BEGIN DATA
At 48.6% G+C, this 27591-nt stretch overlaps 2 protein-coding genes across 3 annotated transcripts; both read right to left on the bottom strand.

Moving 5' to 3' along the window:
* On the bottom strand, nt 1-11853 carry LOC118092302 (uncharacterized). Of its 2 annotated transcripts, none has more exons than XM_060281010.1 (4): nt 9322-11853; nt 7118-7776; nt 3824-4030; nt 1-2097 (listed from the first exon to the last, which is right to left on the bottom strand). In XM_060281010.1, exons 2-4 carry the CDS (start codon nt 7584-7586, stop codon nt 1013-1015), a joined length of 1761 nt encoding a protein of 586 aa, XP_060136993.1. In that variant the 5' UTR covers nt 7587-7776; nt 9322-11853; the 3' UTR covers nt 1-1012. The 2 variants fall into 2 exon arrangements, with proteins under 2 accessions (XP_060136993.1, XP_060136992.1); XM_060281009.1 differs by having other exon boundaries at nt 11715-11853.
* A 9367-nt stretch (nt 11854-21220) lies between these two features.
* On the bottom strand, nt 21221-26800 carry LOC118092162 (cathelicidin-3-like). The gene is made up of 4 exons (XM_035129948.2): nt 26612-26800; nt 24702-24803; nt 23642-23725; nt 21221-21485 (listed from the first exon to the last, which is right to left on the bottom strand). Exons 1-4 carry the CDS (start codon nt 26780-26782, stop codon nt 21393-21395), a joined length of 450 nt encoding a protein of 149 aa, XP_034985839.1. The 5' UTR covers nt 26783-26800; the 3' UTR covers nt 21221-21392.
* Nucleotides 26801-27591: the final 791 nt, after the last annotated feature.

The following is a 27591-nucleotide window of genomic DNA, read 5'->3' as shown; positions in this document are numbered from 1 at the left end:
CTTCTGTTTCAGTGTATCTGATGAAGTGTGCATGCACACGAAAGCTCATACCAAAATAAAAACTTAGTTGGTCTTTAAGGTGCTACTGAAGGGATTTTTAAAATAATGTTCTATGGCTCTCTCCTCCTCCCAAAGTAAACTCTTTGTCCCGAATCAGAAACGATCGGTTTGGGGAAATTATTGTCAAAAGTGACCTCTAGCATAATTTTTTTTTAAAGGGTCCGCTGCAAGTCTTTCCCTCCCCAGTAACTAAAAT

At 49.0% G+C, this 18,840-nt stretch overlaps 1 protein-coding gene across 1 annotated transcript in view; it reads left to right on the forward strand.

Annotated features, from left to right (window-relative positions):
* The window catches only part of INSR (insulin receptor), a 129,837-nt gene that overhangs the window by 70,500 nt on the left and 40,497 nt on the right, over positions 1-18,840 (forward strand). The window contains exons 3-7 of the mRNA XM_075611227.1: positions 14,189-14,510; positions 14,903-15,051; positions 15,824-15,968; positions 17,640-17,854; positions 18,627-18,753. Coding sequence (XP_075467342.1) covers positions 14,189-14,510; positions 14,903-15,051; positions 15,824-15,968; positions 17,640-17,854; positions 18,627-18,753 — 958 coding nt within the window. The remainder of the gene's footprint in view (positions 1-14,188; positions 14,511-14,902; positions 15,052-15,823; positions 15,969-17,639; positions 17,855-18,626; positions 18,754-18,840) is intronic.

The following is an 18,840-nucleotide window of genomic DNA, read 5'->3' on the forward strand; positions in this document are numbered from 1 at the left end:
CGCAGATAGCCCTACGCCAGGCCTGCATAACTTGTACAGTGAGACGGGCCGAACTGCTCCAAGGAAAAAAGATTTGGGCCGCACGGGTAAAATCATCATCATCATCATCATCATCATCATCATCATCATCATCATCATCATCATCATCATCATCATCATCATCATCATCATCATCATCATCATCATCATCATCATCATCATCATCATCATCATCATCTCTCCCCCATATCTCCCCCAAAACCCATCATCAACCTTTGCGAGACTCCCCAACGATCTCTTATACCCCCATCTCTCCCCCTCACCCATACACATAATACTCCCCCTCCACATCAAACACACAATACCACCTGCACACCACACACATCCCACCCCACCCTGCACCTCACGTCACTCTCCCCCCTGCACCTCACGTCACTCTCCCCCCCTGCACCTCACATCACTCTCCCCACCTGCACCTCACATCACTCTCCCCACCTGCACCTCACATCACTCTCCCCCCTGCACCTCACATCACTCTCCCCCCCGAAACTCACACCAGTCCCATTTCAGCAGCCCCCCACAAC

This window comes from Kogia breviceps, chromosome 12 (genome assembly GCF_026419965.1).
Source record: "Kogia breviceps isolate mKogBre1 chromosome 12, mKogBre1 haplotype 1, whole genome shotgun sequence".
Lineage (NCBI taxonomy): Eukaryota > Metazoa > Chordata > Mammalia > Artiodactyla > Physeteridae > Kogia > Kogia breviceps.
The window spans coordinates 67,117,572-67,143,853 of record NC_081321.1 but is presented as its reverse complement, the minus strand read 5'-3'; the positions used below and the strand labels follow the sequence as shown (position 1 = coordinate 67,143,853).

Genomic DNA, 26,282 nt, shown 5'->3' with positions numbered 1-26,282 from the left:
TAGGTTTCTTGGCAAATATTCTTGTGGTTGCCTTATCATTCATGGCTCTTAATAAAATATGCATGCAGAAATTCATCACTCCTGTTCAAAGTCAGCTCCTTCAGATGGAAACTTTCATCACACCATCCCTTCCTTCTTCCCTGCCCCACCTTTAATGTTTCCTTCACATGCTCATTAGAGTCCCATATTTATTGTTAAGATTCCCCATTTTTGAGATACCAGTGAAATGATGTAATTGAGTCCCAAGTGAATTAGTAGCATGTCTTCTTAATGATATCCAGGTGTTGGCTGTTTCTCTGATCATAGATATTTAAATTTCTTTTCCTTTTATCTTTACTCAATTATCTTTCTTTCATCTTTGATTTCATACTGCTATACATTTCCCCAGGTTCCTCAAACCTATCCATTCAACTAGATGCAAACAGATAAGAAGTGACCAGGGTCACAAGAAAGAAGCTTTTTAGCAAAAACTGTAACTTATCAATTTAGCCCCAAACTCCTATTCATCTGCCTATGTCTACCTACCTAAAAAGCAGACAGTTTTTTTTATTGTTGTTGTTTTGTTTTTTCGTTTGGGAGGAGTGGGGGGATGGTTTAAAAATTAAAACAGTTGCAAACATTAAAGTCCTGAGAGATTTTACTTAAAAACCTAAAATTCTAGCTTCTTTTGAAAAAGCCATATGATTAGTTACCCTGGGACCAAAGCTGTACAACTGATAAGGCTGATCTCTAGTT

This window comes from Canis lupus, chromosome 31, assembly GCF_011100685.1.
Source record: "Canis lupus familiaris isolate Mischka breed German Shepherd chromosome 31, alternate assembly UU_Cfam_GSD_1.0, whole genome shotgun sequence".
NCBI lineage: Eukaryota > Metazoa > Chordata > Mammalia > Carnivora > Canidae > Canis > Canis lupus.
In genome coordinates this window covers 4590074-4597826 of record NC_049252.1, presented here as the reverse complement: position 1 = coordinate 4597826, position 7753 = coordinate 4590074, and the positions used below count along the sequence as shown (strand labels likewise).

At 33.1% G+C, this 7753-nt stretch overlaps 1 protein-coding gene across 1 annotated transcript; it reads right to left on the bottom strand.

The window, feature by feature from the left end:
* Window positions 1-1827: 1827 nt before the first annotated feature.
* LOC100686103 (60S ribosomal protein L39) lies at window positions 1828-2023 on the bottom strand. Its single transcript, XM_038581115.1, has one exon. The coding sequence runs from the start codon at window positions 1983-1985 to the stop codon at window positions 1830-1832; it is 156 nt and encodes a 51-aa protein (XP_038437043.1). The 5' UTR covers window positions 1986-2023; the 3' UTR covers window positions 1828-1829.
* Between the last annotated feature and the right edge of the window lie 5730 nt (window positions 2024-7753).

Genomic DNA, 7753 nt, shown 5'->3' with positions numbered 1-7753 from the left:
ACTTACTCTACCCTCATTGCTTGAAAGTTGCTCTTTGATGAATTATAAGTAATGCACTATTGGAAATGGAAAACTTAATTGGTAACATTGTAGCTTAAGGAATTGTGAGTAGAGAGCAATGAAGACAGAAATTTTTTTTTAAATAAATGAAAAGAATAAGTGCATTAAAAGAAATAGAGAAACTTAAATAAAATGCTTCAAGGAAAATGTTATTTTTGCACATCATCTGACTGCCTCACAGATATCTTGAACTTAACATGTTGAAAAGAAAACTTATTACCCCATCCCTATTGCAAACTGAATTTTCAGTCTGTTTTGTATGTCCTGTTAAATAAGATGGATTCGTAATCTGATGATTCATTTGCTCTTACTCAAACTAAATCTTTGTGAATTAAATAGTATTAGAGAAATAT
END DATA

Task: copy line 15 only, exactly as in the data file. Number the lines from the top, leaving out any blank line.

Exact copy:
Source record: "Kogia breviceps isolate mKogBre1 chromosome 12, mKogBre1 haplotype 1, whole genome shotgun sequence".